Biotechnology is one of the most advanced and burgeoning fields in technology. It refers to the process of altering living organisms that make them beneficial for humankind. Every biotechnology company has a patent, one of its most valuable assets, and a utility patent covers biotechnology inventions.
Orange juice could now be consumed as part of a regular breakfast, thanks to the pasteurization procedure. Microbiologist Louis Pasteur patented a new yeast-making process at the French Patent Office in 1873, and numerous commercial orange juice enterprises employed this unique biotechnology approach.
Myraid Genetics holds patents on two genes involved in breast cancer development, giving the business exclusive rights to research and diagnostics concerning these genes. By stating that “a naturally occurring DNA segment is a product of nature and not patent eligible merely because it has been isolated,” the United States Supreme Court has prevented companies from patenting human genes, preventing scientists around the world from conducting potentially life-saving research.
However, the court also held that “manipulation of a gene to create something not found in nature could still be eligible for patent protection.” This leads to a gene-editing tool such as CRISPR-Cas9.
CRISPR is a powerful gene-editing technique that has transformed agriculture and human medicine. CRISPR-related breakthroughs have already resulted in improved crops, a revolutionary notion for human medicines, and the eradication of vector-borne diseases. This technology, on the other hand, is a double-edged sword. Biosafety of the invention, biosecurity, Intellectual Property ownership, patent process, and regulation of its use are all negative aspects. CRISPR has a promising future if protected from competition, has a good patent environment, and is appropriately regulated.
The obstacles that the biotechnology industry faces in patent processing are the subject of this article.
Patents are the most powerful of all intellectual property rights, and it allows the patentee to utilize their invention for 20 years with complete exclusivity.
Article 27 of the TRIPS Agreement states that any novel product or technique, requires an inventive step and has an industrial application is eligible for a patent. According to Articles 27.2 and 27.3 of the Agreement, an innovation that incorporates medicines, diagnostics, or surgical treatments does not meet the standards for patentability because it is against morals or causes substantial prejudice to plant, animal, or human lives. This raises further perplexing concerns, such as whether microorganisms that exist freely in nature have the right to be patented. Is it possible to patent a product made by a well-known microorganism?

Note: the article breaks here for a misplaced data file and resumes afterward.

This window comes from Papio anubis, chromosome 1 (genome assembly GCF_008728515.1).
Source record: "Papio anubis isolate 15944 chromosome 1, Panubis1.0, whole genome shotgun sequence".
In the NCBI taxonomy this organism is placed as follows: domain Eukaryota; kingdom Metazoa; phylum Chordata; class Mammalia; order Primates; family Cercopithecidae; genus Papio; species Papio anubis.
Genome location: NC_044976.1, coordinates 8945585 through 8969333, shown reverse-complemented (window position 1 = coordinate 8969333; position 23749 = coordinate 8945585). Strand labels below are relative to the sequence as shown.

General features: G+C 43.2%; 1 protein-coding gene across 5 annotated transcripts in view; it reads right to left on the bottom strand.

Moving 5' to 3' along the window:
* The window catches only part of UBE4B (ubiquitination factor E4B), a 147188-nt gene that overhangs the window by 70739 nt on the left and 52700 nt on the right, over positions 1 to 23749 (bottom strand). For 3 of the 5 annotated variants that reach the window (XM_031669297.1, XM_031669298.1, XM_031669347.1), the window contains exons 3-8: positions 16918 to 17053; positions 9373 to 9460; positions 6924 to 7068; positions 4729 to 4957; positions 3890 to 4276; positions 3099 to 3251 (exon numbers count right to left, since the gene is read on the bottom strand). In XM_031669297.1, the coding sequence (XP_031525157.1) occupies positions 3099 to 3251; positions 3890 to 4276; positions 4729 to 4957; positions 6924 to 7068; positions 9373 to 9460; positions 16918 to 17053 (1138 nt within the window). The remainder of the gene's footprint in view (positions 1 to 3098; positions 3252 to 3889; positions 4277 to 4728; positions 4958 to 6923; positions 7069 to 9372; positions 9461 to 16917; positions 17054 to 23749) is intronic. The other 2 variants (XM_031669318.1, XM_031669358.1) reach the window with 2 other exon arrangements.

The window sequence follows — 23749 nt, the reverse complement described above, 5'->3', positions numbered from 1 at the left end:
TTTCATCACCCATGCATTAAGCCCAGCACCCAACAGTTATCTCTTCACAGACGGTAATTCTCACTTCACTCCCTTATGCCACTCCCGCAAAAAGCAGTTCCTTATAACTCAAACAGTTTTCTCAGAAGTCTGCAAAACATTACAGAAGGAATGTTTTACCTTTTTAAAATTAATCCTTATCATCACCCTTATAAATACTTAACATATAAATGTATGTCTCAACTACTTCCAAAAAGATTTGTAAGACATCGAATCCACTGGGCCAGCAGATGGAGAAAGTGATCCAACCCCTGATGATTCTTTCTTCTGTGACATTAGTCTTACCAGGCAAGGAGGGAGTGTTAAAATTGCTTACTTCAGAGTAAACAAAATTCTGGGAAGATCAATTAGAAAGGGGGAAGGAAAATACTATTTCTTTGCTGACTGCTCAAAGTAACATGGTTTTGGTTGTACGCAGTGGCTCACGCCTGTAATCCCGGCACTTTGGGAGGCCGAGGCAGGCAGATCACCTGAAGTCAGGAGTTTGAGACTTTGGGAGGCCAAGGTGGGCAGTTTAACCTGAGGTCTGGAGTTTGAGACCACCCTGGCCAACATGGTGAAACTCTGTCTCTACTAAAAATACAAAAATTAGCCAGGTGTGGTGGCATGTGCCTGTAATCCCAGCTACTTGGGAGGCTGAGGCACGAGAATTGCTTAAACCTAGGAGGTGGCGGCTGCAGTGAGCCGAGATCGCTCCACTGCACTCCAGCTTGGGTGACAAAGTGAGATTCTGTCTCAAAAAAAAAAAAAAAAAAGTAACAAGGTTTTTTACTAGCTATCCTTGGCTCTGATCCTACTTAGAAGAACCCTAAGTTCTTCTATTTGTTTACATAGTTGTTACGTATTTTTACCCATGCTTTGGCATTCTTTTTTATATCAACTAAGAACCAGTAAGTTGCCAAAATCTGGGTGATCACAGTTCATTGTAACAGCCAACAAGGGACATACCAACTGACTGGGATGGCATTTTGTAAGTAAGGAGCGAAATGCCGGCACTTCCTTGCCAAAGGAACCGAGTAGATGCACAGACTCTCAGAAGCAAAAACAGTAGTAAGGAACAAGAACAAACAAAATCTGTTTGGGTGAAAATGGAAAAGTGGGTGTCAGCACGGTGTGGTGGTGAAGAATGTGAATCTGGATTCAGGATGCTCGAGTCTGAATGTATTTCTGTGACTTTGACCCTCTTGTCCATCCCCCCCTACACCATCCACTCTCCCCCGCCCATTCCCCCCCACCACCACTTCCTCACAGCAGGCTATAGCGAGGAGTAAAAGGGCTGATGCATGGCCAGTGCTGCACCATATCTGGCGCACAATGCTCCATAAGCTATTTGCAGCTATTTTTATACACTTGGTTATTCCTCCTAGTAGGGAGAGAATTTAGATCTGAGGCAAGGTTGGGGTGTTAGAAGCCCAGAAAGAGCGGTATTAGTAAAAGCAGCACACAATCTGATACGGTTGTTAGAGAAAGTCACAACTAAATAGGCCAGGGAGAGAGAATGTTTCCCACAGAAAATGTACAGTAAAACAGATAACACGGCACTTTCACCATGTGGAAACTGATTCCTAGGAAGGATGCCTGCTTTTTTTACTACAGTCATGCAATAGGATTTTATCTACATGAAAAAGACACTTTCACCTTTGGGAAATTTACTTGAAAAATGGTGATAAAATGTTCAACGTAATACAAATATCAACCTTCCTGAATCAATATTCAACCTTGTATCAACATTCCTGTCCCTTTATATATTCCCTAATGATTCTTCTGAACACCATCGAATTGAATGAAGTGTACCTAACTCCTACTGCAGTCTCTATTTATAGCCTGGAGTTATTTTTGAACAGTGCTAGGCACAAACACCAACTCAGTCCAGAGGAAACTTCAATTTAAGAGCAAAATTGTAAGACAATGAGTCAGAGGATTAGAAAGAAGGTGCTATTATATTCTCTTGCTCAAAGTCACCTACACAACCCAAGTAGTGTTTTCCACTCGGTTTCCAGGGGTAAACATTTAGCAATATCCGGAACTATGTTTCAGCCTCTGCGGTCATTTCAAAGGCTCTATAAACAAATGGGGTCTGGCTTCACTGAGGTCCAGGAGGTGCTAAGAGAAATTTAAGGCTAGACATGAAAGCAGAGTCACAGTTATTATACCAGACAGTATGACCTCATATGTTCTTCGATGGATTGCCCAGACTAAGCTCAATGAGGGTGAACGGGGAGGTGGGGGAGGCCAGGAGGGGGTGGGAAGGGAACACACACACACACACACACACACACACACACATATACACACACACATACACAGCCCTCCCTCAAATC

Suppose the biological material used in the invention is not available to the public or not adequately described as per the provision of the Act, then as per Section 10(4) Rule 13 (8). In that case, the applicant must deposit with an International Depository Authority under the Budapest Treaty. The international depository authorities in India are the Microbial Culture Collection, Pune and Microbial Type Culture Collection, and Gene Bank, Chandigarh.
The sequence listing is an essential part of the invention, and the sequence listing is the nucleotide and related amino acids and should be filed electronically. Among all types of Intellectual Property Rights, Patent is the strongest, and it gives the patentee to exploit their invention for 20 years with complete exclusive rights to use it.
The main problem with patenting biological material is that it is extracted or produced from a naturally occurring live organism, making it merely “discoveries.” If the innovation is still in its early stages and the gene’s future utility is unknown, to justify based on industrial applicability, and disclosure sufficiency would be a matter of debate.
To be patentable, an invention must meet the criteria of novelty and inventive step. However, in the case of biotechnology invention, the majority of the subject matter already exists in nature and thus contributes nothing new. Because the subject matter is natural, it is unethical and against the public interest to transform them into private holdings.
Another challenging issue in biotechnology patenting is the ability of biological materials to reproduce. As a result of reproduction or change in morphology with time, the one that is currently patented may change in the future.
Scientists commonly employ the same procedure to isolate gene sequences, making the invention non-obvious. Because human genes are found in nature, it is considered a discovery rather than a creation.
It’s challenging to describe genetically engineered inventions because they’re so complicated accurately. As a result, biotechnology inventions are not adequately protected by the present patent system.
Given the preceding, even though biotechnology inventions confront numerous challenges, they must overcome them in order to address the world’s most vexing productivity, health, and environmental issues. Biotechnology is a rapidly expanding science that involves human lives. Understanding the complexities and limitations of patents connected to biotechnology is critical to ensuring that it saves lives and makes the world a disease-free environment.
Disclaimer: The present article intends to provide general guidance on the subject, and you can also consult us in your specific case.